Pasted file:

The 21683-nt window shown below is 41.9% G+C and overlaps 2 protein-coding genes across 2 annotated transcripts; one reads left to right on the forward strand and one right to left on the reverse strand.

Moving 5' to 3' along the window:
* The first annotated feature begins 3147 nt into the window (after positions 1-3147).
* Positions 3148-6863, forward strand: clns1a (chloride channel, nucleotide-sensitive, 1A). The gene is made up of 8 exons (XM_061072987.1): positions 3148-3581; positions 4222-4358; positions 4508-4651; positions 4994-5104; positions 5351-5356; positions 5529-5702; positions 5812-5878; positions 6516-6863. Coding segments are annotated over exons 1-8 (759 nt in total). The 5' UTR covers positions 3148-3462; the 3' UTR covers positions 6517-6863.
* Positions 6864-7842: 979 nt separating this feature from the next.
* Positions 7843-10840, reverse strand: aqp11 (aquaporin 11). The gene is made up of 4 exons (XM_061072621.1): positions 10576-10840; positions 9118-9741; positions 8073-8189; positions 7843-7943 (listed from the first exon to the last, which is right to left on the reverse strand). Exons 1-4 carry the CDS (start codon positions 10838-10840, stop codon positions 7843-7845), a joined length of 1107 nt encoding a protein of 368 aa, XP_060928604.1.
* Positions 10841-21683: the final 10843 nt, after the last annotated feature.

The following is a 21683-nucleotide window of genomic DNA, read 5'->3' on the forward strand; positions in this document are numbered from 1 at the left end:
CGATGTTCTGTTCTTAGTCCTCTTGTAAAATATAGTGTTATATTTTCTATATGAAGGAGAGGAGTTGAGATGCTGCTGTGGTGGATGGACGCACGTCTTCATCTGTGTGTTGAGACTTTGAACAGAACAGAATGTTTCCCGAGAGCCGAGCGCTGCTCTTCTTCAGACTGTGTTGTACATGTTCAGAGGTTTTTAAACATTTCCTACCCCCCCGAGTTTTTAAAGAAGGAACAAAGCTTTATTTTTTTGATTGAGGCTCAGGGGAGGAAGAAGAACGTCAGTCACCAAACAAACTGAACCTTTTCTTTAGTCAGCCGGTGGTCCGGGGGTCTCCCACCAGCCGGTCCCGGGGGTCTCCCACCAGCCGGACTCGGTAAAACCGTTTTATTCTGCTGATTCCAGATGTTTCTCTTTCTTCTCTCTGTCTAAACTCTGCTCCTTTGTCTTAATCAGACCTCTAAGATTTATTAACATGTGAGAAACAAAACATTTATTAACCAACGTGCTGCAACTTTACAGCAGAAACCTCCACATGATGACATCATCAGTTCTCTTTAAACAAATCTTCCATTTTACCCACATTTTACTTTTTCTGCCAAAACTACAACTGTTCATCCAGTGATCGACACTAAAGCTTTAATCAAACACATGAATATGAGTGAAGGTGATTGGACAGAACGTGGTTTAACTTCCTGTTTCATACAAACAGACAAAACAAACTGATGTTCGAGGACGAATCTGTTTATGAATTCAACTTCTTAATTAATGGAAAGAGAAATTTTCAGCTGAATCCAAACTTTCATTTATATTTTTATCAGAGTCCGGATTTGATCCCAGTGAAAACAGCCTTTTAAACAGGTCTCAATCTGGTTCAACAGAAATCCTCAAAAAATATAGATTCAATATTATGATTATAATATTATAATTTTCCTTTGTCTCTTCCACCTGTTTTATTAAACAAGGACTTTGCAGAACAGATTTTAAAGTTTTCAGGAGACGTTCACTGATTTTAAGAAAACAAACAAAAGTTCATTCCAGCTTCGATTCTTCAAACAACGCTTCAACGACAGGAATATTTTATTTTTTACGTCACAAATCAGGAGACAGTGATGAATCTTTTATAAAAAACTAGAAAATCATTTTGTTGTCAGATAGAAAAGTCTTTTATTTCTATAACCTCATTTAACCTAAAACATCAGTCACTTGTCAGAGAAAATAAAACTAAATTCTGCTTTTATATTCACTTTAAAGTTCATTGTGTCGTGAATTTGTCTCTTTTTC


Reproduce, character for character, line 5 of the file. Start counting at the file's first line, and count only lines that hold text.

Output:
* Positions 6864-7842: 979 nt separating this feature from the next.